There's something to be said for a Classics-inspired motivational phrase—we might even beat the public-schoolboy Latin tweeters at their own game...by Charlotte Higgins / April 2, 2019 / Leave a comment
When I was at university, studying Latin and Greek, I was often asked what on Earth I was going to do with such an obviously useless degree. I grew up in the modest purlieus of north Staffordshire, where there was a definite feeling that degrees ought, by and large, to be concrete, solid things, leading to jobs in concrete, solid professions, like medicine or law.
It turns out that a degree in classics can prepare you for more or less anything: I know classicists who work in television and film, classicists who are poets and novelists and playwrights, classicists at tech startups and NGOs, a bunch who have landed up in law and finance, and some in journalism, like me. The sky’s the limit, it turns out: you can use your magical Latin powers for good, like JK Rowling, alumna of Exeter University’s classics department, or go to the dark side and set about warping a country’s political culture, like a certain Homer-spouting blond.
Oddly enough, I have always earned money more directly from classics, in a modest way. Mostly from writing books, but long before that, my first job after my degree was working for a mail-order catalogue company based on a light-industrial estate in Witney, Oxfordshire (it was exactly as glamorous as it sounds).
The company sold history-themed gifts—silk scarves printed with vaguely arts-and-crafts designs, repro Georgian glasses, that kind of thing. Aside from editing the catalogue text, I was classicist-in-charge of digging up “humorous” Latin tags to emblazon T-shirts and tote bags; I also had charge of a desk calendar that required me to source 365 different uplifting quotes from classical sources, one for each day of the year. Stuff like Horace’s carpe diem (seize the day); per ardua ad astra (through hardship to the stars—the RAF’s motto); veni vidi vici (I came, I saw, I conquered, supposedly said by Julius Caesar after his swift victory in 47BC against Pharnaces II of Pontus, since you ask).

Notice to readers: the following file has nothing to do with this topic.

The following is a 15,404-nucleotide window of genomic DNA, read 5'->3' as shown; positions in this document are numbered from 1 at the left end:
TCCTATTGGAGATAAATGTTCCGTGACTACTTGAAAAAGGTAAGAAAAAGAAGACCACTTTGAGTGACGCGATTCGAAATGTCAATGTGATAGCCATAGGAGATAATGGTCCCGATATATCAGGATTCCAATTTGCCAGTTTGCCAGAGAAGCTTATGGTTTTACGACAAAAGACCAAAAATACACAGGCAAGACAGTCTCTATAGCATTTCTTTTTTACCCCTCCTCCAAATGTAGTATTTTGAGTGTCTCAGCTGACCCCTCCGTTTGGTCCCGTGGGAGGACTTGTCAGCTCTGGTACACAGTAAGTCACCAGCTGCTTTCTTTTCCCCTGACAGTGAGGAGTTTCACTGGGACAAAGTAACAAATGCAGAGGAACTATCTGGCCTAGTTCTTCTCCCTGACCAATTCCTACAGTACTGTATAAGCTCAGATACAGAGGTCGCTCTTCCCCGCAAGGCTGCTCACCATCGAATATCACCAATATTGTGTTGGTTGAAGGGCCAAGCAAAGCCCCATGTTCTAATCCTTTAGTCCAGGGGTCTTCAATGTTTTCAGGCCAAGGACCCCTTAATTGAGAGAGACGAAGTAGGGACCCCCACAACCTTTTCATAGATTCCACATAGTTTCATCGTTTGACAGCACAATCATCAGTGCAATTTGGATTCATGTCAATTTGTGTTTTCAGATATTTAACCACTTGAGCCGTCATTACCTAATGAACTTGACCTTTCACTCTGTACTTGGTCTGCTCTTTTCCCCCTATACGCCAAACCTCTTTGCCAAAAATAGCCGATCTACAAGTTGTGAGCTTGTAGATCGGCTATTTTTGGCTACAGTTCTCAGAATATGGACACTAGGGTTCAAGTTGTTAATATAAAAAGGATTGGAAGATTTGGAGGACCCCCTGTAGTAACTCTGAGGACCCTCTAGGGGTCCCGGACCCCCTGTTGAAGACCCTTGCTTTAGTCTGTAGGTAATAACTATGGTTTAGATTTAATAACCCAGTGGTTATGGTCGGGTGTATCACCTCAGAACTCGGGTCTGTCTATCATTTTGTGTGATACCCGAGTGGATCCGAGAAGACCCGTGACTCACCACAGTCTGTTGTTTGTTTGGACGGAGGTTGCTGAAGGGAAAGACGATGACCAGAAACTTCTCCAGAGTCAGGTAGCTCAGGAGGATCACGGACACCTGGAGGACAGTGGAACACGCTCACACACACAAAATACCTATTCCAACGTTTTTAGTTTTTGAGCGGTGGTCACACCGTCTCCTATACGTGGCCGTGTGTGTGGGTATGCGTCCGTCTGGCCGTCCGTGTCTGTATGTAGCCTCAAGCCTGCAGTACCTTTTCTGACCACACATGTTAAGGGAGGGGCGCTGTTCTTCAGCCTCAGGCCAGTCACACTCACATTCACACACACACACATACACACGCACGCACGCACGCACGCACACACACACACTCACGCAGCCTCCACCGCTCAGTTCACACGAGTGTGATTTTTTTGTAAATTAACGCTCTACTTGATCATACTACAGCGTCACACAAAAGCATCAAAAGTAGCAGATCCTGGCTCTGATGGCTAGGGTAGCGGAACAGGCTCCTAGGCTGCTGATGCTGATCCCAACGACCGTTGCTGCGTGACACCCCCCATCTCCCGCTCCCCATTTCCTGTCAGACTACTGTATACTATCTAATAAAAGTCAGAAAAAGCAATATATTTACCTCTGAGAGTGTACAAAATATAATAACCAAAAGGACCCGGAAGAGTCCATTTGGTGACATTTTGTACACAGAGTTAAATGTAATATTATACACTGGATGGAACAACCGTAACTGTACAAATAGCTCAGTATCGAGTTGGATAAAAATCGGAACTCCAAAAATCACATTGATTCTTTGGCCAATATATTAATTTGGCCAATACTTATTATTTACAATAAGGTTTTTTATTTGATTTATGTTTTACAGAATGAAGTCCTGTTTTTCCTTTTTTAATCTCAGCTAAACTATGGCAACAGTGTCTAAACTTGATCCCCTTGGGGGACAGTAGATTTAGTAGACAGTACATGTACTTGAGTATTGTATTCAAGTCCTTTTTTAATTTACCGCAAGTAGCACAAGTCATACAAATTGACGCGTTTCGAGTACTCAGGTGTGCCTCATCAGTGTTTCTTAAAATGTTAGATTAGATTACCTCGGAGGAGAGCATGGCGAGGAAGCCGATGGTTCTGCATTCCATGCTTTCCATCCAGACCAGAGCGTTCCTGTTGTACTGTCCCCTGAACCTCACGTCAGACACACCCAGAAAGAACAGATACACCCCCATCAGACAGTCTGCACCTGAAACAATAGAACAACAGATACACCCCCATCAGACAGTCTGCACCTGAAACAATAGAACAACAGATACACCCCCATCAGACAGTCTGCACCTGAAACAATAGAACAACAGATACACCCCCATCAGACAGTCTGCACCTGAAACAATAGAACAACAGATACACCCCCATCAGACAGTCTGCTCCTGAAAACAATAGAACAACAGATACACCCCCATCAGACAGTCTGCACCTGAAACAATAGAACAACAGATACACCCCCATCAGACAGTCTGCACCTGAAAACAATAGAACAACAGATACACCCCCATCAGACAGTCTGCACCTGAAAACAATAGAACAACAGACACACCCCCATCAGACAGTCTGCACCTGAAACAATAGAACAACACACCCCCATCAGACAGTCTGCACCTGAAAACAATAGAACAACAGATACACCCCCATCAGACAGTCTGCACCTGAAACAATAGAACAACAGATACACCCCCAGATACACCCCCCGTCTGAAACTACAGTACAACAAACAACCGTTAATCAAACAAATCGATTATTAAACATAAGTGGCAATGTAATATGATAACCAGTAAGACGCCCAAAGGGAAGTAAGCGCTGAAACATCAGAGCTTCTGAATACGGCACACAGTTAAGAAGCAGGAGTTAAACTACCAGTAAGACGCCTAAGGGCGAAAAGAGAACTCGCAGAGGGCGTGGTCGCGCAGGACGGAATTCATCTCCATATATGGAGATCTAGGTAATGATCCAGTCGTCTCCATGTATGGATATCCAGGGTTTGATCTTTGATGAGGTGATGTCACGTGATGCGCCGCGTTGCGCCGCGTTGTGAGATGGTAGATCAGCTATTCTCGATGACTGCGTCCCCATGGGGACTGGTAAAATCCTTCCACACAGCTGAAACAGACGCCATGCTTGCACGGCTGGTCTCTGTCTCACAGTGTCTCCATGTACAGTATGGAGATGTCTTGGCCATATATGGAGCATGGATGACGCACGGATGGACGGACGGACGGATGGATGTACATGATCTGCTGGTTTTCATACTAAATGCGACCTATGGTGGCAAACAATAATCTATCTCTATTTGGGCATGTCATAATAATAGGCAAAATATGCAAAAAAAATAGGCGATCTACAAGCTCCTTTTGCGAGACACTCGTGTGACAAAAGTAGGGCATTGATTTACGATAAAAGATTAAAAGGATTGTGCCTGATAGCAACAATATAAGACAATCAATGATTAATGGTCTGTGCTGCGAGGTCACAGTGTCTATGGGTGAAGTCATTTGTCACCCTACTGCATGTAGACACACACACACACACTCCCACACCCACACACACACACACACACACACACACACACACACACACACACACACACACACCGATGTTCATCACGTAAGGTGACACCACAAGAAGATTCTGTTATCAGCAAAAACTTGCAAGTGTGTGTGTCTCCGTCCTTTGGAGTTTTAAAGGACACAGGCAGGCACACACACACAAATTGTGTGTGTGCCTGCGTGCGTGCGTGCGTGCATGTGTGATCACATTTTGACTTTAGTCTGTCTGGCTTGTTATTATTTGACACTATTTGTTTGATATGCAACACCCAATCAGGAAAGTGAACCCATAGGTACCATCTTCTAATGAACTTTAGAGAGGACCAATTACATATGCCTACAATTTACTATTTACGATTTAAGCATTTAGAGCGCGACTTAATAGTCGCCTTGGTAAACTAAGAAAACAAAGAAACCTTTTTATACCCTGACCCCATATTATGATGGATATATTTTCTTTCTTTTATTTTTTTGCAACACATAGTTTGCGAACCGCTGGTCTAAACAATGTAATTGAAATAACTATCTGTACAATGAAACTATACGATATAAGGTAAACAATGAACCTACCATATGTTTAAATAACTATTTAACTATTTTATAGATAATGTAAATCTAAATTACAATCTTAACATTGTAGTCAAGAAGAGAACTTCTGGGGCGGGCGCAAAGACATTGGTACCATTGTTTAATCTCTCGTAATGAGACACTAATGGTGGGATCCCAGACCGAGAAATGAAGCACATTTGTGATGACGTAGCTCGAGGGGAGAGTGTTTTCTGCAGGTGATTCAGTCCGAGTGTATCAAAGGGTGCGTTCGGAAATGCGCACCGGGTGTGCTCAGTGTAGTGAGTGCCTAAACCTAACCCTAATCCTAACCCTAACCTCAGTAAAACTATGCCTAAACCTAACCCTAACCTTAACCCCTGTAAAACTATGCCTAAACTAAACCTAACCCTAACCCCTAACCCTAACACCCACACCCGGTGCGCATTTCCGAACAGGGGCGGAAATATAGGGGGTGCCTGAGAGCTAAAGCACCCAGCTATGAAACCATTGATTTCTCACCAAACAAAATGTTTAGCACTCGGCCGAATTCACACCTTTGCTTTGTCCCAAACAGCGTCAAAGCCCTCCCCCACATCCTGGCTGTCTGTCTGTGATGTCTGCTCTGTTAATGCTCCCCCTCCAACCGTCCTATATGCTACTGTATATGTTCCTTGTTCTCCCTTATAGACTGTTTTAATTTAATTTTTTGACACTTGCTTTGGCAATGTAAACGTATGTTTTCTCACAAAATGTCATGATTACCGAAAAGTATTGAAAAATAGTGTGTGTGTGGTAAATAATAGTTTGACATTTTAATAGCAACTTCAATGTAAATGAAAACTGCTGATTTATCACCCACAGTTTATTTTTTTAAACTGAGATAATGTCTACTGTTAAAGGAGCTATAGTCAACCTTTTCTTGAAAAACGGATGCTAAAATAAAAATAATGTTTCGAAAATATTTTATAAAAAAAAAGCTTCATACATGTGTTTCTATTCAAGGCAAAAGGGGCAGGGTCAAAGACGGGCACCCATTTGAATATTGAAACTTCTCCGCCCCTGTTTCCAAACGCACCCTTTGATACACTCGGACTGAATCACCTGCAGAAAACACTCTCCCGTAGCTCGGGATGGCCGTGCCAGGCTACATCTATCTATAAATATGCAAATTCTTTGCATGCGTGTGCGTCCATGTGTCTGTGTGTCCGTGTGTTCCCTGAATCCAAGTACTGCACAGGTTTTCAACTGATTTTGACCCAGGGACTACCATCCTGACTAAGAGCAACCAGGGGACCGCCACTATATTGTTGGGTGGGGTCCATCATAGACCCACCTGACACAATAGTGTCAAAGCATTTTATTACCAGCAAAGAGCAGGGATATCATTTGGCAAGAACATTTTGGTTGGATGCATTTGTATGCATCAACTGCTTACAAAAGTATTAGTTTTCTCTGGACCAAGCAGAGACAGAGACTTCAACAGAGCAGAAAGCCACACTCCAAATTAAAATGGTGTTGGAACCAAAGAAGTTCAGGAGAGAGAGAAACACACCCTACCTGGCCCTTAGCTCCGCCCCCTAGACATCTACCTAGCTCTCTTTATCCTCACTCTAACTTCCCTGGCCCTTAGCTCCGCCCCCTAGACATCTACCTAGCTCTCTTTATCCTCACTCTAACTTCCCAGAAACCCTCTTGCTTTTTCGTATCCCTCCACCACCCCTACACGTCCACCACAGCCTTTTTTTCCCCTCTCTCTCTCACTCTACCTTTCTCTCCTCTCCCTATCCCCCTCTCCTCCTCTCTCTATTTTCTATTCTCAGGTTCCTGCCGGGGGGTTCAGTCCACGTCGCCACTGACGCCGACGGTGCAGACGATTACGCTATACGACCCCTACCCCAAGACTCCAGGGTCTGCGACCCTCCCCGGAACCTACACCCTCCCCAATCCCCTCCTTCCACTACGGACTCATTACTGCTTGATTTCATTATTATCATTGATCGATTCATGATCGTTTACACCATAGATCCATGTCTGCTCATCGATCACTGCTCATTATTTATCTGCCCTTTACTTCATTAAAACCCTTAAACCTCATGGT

I’m not sure that motivational guff would cut the mustard today. The times call for something darker—or just weirder. Like this excellently practical advice from Hesiod’s 7th-century BC farming manual Works and Days: “Do not urinate while you are walking, on the road or off the road: it is crouching that the godfearing man, who knows wisdom, does it, or after he has approached towards the wall of a well-fenced courtyard.” Or perhaps we could use a bit of Ovid for the #MeToo era: melius sequerere volentem optantemque eadem which translates as, “You’re better off pursuing someone who is willing, who wants the same as you”—a very rare example of the Roman poet’s betraying even the faintest flicker of woke-ness.
Needless to say there’s now a Twitter account, @sentantiq, devoted to pithily quotable, often enjoyably twisted, Latin and Greek. Current favourites, to be used passim of absolutely everyone involved in pontificating on Brexit, include (from the largely lost Greek comic poem “Margites”): “He knows many things, but he knows them all badly.” Jacob Rees-Mogg is all over this classical quoting game (dies irae, dies illa, he tweeted on the occasion of yet another meaningless Brexit vote that turned not quite to be a “day of wrath” after all). But the public-schoolboy Latin tweeters can be beaten at their own game. Nolite te bastardes carborundorum!